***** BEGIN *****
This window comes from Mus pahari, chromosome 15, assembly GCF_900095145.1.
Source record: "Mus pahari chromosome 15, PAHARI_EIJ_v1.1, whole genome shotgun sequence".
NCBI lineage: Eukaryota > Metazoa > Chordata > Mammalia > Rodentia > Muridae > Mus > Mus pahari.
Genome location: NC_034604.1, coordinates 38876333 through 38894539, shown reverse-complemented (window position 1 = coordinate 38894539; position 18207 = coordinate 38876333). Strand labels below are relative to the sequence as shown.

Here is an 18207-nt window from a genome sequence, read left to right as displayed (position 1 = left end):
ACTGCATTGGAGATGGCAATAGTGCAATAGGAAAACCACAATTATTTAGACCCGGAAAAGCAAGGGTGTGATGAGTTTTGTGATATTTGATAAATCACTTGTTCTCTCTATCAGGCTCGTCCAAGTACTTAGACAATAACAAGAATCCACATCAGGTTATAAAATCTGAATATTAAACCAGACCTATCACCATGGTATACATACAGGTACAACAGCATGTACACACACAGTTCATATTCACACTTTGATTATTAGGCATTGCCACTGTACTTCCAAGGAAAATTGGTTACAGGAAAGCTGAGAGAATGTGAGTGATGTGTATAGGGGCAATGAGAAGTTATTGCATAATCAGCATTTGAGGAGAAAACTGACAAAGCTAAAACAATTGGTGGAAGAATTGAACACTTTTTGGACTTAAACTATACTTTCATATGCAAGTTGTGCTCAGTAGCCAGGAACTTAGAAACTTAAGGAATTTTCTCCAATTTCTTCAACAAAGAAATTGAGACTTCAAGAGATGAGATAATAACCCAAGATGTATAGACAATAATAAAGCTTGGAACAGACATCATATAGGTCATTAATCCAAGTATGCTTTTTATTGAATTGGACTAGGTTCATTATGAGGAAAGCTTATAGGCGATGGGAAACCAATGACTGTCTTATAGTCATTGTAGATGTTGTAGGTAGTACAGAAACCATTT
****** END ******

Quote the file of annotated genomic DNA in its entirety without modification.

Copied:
This window comes from Mus pahari, chromosome 15, assembly GCF_900095145.1.
Source record: "Mus pahari chromosome 15, PAHARI_EIJ_v1.1, whole genome shotgun sequence".
NCBI lineage: Eukaryota > Metazoa > Chordata > Mammalia > Rodentia > Muridae > Mus > Mus pahari.
Genome location: NC_034604.1, coordinates 38876333 through 38894539, shown reverse-complemented (window position 1 = coordinate 38894539; position 18207 = coordinate 38876333). Strand labels below are relative to the sequence as shown.

Here is an 18207-nt window from a genome sequence, read left to right as displayed (position 1 = left end):
ACTGCATTGGAGATGGCAATAGTGCAATAGGAAAACCACAATTATTTAGACCCGGAAAAGCAAGGGTGTGATGAGTTTTGTGATATTTGATAAATCACTTGTTCTCTCTATCAGGCTCGTCCAAGTACTTAGACAATAACAAGAATCCACATCAGGTTATAAAATCTGAATATTAAACCAGACCTATCACCATGGTATACATACAGGTACAACAGCATGTACACACACAGTTCATATTCACACTTTGATTATTAGGCATTGCCACTGTACTTCCAAGGAAAATTGGTTACAGGAAAGCTGAGAGAATGTGAGTGATGTGTATAGGGGCAATGAGAAGTTATTGCATAATCAGCATTTGAGGAGAAAACTGACAAAGCTAAAACAATTGGTGGAAGAATTGAACACTTTTTGGACTTAAACTATACTTTCATATGCAAGTTGTGCTCAGTAGCCAGGAACTTAGAAACTTAAGGAATTTTCTCCAATTTCTTCAACAAAGAAATTGAGACTTCAAGAGATGAGATAATAACCCAAGATGTATAGACAATAATAAAGCTTGGAACAGACATCATATAGGTCATTAATCCAAGTATGCTTTTTATTGAATTGGACTAGGTTCATTATGAGGAAAGCTTATAGGCGATGGGAAACCAATGACTGTCTTATAGTCATTGTAGATGTTGTAGGTAGTACAGAAACCATTT